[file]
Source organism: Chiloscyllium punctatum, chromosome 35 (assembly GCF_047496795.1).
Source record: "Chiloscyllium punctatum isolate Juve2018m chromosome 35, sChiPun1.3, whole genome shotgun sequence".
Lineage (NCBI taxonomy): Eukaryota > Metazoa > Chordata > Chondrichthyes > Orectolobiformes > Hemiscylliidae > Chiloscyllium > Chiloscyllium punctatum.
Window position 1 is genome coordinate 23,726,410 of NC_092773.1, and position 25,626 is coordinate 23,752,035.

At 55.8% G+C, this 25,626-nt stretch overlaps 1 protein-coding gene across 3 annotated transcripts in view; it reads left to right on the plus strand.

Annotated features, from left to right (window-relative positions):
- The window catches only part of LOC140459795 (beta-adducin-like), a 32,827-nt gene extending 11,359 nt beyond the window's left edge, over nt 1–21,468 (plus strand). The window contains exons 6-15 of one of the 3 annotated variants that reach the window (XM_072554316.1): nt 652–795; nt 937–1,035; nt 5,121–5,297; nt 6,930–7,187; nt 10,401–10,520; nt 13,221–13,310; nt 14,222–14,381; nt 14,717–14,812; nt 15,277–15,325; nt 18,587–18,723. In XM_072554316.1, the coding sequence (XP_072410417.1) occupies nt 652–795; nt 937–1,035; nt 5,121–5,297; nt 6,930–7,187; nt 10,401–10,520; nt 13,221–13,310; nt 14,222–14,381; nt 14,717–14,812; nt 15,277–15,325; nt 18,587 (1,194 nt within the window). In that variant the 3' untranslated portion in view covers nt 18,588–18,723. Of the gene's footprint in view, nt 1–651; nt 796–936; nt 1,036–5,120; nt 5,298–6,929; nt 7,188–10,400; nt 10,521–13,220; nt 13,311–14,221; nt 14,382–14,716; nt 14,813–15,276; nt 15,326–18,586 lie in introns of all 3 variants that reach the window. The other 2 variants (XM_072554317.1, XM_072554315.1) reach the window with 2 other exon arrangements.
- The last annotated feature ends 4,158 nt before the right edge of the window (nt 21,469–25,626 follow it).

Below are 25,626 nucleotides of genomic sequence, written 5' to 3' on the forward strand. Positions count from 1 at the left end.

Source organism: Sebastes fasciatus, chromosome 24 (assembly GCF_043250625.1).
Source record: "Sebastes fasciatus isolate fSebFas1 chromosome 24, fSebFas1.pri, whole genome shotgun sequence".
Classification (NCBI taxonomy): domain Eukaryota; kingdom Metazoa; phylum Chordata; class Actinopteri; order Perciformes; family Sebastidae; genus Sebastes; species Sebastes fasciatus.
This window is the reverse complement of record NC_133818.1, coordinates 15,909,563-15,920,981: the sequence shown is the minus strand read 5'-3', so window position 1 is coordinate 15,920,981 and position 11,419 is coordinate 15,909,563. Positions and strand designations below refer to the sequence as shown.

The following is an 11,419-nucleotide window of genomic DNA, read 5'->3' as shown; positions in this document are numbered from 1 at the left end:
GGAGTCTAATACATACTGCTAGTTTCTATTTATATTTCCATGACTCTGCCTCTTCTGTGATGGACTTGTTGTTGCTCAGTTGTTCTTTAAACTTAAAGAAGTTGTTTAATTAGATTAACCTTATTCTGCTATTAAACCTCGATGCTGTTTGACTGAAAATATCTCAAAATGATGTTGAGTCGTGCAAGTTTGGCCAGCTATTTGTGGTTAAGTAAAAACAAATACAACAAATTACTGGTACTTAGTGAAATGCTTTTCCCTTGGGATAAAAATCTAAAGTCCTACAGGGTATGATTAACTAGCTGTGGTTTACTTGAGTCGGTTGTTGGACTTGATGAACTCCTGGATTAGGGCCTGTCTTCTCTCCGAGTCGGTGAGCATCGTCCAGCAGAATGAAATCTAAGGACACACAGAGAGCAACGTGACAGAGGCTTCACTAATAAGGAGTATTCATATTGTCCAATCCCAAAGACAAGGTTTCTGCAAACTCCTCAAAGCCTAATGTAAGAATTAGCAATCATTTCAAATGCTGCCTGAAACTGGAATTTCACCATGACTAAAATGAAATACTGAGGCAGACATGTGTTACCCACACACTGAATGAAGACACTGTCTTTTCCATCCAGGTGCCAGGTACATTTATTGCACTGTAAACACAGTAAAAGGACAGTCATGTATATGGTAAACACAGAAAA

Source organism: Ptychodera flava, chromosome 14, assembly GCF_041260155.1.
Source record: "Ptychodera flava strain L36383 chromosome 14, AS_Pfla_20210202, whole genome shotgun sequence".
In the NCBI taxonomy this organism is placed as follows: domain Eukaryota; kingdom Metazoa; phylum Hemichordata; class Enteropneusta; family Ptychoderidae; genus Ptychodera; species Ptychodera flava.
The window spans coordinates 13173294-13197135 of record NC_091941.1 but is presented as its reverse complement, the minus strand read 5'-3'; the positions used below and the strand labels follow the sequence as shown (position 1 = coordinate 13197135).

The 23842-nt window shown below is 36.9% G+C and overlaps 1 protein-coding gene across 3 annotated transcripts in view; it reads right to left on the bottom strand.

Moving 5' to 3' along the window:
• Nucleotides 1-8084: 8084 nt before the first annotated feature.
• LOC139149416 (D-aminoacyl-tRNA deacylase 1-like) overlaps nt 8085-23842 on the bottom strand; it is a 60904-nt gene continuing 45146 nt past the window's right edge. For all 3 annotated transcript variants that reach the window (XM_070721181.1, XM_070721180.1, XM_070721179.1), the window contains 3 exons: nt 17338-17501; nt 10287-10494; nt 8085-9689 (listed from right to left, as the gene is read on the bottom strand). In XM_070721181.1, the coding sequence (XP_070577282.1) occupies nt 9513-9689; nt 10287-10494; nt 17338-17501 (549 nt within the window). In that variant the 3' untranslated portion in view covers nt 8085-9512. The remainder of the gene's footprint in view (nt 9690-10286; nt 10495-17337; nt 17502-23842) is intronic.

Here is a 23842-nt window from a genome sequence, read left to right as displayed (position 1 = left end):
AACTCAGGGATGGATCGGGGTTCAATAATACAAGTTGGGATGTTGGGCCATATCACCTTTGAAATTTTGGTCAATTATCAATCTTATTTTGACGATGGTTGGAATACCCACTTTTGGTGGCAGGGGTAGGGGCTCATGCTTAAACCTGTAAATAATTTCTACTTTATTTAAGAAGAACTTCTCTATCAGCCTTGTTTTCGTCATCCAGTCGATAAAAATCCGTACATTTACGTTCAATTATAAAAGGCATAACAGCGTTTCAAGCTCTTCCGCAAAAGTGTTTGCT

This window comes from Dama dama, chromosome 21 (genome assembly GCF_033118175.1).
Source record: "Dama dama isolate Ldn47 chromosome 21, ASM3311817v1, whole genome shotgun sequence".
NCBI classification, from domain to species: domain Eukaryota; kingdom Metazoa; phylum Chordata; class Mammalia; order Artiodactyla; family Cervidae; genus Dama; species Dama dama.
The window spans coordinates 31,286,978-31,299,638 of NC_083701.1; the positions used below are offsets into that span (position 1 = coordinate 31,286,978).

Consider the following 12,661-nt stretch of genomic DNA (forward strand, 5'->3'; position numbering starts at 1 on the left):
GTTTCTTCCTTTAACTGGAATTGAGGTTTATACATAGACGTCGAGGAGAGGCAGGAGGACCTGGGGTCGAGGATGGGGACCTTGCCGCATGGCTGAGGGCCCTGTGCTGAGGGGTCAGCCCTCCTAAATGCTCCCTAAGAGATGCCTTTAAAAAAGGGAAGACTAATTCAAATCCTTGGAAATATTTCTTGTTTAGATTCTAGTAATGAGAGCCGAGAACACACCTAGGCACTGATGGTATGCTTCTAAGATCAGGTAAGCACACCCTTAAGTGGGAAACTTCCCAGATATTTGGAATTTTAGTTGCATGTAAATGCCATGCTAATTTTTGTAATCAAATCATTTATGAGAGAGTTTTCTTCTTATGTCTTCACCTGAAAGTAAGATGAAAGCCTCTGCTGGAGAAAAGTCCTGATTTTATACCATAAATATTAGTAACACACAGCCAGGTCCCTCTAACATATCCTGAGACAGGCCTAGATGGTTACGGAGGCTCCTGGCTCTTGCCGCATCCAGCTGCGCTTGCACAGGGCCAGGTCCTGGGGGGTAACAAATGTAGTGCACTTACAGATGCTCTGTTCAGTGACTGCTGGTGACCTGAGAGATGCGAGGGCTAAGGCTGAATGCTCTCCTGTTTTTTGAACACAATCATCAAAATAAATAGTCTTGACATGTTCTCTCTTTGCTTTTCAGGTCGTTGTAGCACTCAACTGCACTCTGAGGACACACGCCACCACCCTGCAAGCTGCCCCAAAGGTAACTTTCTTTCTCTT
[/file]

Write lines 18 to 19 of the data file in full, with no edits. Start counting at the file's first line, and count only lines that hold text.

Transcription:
In the NCBI taxonomy this organism is placed as follows: domain Eukaryota; kingdom Metazoa; phylum Hemichordata; class Enteropneusta; family Ptychoderidae; genus Ptychodera; species Ptychodera flava.
The window spans coordinates 13173294-13197135 of record NC_091941.1 but is presented as its reverse complement, the minus strand read 5'-3'; the positions used below and the strand labels follow the sequence as shown (position 1 = coordinate 13197135).